In my previous blog, I talked about using WebdriverCSS to help Agile teams verify the UI of their application automatically. But later the community for the same, had died down. Support was necessary as it started breaking down with the latest versions of dependent components. It was obvious to me that visual verification is a thing which will be of importance in the future, but I was surprised why there were less and less tools and need for it. Then I came across AppliTools. AppliTools has made the visual verification so easy that it hardly takes 5 minutes to start leveraging the benefits from it. So, let’s get to it then. Before we start, this is not an entirely free tool. You will get 1000 free tests per month with the free account.

AppliTools eyes helps us verify an application UI between changes, it uses an AI powered program to find only differences which makes sense to a human eye. This does not need any tweaking of tolerance and thresholds like in WebdriverCSS or other traditional tools, it’s all been taken care of.  The diagram below gives you an idea of the workflow from AppliTools. First it takes a baseline which you must verify manually. Then it checks the differences in the UI against the baseline. When there is a new change, it will give let you know (#6 in the image). If you accept it, the new image will become part of the baseline (see #7 and #8). You are able to review the results in the very intuitive online dashboard.

How to Implement AppliTools

Assuming you already have a functional test suite for your application, It takes 4 steps to implement it:

Step 1: Registration

Register for a free AppliTools account at Create Account and retrieve the API KEY

Step 2: Incorporating AppliTools to your existing/new functional test solution

A) Add AppliTools Eyes to your project. Depending on your environment you can find most suitable way to include Eyes to project from here. I ‘ve used the NPM package as I was using Protractor.

npm install eyes.selenium --save-dev

If you’ve C# selenium, you can consume the NuGet package:

Install-Package Eyes.Selenium

B) Create an object of the Eyes using the API key and call the Open method before your test steps run.


var Eyes = require("eyes.selenium").Eyes;
var eyes = new Eyes();
describe ….

Selenium C#:

var eyes = new Eyes();
eyes.ApiKey = "YOUR_API_KEY";

C) Insert checkpoints during your test with the CheckWindow() function. This takes an argument which shall work as a tag to identify the application page between runs. You may call this function wherever you deem necessary in your workflow. Other functions like CheckRegion(), CheckFrame() and CheckElement() are also available, usages can be found here.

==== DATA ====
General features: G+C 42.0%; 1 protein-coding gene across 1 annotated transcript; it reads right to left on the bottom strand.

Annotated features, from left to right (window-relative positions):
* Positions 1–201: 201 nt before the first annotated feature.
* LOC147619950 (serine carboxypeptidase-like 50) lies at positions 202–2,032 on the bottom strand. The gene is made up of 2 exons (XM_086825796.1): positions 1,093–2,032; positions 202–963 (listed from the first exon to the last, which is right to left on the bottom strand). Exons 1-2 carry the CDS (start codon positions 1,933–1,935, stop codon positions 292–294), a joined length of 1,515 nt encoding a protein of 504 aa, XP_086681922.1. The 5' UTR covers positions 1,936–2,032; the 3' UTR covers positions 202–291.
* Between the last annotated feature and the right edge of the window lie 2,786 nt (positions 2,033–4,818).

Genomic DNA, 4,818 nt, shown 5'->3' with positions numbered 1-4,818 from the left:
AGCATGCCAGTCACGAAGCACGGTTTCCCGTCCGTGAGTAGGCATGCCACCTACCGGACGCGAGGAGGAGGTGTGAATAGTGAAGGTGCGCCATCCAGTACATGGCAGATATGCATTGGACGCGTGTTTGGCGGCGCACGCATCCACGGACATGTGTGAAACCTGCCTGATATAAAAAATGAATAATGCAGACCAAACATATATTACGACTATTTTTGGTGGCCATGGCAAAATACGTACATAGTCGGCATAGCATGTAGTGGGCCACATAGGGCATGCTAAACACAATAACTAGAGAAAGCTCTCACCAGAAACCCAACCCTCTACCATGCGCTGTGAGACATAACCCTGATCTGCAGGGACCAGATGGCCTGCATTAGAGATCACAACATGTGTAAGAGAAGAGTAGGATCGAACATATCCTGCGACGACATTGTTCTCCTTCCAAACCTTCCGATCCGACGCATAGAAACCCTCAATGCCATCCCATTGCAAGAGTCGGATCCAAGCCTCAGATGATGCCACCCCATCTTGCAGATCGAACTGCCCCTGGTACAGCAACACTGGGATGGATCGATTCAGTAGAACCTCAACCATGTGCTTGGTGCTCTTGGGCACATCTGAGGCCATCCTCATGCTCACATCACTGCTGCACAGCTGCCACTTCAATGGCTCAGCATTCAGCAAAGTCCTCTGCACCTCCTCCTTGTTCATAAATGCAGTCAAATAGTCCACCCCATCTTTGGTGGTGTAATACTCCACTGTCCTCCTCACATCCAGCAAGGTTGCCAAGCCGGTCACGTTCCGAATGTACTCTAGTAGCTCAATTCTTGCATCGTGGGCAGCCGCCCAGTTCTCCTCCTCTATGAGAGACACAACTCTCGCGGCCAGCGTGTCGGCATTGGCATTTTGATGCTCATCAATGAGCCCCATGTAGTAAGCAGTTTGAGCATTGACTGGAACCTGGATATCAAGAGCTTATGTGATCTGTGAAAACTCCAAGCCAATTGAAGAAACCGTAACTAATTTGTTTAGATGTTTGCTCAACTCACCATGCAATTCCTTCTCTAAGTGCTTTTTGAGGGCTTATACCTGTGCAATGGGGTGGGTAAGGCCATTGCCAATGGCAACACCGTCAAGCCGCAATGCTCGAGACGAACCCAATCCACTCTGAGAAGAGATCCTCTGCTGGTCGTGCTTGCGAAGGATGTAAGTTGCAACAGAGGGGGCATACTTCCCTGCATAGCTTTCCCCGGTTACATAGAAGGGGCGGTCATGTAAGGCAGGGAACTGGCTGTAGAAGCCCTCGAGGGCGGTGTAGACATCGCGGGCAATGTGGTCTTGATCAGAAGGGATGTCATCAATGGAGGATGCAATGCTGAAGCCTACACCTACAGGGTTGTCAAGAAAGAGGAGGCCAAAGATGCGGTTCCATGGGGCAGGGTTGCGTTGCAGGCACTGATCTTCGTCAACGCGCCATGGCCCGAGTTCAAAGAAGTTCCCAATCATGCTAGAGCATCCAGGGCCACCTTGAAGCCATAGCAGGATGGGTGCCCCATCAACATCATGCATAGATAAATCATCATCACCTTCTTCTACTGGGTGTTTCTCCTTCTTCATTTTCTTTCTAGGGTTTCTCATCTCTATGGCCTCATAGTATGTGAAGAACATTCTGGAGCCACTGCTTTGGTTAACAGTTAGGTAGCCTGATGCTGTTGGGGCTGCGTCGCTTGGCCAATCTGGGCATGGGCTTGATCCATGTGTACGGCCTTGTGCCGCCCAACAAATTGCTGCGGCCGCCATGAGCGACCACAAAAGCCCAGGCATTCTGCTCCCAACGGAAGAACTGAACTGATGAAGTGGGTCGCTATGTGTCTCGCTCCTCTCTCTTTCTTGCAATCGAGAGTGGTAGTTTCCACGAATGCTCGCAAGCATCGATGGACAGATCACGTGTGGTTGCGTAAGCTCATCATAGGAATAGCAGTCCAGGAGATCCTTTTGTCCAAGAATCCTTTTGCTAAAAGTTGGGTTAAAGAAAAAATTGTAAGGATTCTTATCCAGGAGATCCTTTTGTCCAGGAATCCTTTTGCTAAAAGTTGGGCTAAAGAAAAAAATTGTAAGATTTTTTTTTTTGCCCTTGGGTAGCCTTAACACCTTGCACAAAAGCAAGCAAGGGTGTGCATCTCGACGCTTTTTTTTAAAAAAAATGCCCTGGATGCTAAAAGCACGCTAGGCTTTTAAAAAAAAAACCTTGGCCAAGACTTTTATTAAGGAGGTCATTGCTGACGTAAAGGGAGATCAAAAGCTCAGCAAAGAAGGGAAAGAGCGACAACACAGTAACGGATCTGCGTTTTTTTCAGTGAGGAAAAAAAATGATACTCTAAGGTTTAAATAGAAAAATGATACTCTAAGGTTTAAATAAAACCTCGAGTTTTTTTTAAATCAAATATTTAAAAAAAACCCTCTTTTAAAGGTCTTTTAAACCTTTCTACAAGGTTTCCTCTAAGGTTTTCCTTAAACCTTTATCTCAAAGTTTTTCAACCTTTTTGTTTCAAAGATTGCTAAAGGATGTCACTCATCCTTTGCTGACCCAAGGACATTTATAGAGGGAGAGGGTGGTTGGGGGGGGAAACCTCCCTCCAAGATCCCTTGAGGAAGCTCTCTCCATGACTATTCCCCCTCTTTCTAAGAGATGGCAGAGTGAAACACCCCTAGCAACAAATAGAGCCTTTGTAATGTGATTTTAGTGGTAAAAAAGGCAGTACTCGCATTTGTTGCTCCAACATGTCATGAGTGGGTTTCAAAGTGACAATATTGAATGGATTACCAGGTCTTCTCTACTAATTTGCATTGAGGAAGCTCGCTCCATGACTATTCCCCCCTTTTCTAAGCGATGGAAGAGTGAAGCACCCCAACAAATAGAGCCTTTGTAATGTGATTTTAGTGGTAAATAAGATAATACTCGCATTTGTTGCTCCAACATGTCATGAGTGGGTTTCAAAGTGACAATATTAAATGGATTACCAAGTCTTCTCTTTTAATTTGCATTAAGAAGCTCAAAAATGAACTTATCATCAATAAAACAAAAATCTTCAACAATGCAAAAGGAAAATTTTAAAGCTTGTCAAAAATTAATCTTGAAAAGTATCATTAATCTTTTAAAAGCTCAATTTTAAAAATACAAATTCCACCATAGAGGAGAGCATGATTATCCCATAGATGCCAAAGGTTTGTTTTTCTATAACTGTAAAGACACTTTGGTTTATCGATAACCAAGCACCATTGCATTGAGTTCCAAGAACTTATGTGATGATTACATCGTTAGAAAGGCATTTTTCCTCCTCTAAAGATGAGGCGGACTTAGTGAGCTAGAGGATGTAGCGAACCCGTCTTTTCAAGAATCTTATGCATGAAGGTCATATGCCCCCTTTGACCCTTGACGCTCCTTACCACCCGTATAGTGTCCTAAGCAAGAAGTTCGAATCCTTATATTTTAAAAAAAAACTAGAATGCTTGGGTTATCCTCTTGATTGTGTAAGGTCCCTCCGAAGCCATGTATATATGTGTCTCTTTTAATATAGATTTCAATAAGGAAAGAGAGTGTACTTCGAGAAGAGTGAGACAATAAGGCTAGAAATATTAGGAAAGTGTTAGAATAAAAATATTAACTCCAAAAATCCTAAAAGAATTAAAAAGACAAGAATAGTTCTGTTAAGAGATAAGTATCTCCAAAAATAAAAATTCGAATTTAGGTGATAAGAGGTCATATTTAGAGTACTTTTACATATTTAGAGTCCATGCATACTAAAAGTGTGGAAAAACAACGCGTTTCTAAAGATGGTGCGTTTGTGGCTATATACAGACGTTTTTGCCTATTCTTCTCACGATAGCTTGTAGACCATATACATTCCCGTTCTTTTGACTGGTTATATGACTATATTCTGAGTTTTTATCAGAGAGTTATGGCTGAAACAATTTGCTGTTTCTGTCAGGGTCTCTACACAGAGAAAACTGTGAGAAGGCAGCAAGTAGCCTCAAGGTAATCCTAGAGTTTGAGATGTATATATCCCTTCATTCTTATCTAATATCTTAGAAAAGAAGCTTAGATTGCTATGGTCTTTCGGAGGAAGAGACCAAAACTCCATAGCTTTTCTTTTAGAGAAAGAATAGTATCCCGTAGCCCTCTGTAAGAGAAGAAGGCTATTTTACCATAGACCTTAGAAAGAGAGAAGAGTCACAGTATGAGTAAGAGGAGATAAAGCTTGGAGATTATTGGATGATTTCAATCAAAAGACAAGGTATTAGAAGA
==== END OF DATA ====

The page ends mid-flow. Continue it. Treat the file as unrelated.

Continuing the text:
D) Close the connection by calling eyes.Close() in your tear down function before quitting the driver.



Step 3: Run your tests for the first time and creating the baseline

Running your test will capture the results in We must mark these tests as the baseline. This can be easily done from the dashboard. You can find a tutorial on how to do this in the following video:

Step 4: Subsequent runs

Subsequent runs of the test will check the application UI against the (earlier created) baseline. The test would be marked as FAIL “during run time” if there are changes observed. Which makes it convenient to add the test as a sanity test to your CI pipeline. You can check the failures in the dashboard. You can accept the changes and update the baseline with this new change. This will make the next test run PASS.

Extra Bits

What makes AppliTools a great tool is the flexibility around checks that it provides via the dashboard. You can exclude an area from being checked by creating some layers on the baseline images. You can also make it so that the verification only is performed on the layout and not on content or vice versa. The reports and videos of the tests can be shared via dynamic links. These flexibilities make this a great tool to invest in. Here are some screenshots to give a feel of what you can expect:

Test Result View

Flexibility Around Verifications

Managing Results




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I had became fascinated with Agile Development quite long time ago, because of its speed and transparency. Innovations in agile testing space to efficiently deliver quality products, reducing testing time by effective automation, process improvements and risk mitigation are my focus areas. Apart from that, I have interest in DevOps and Performance Testing. I am passionate to help teams to be high performing.


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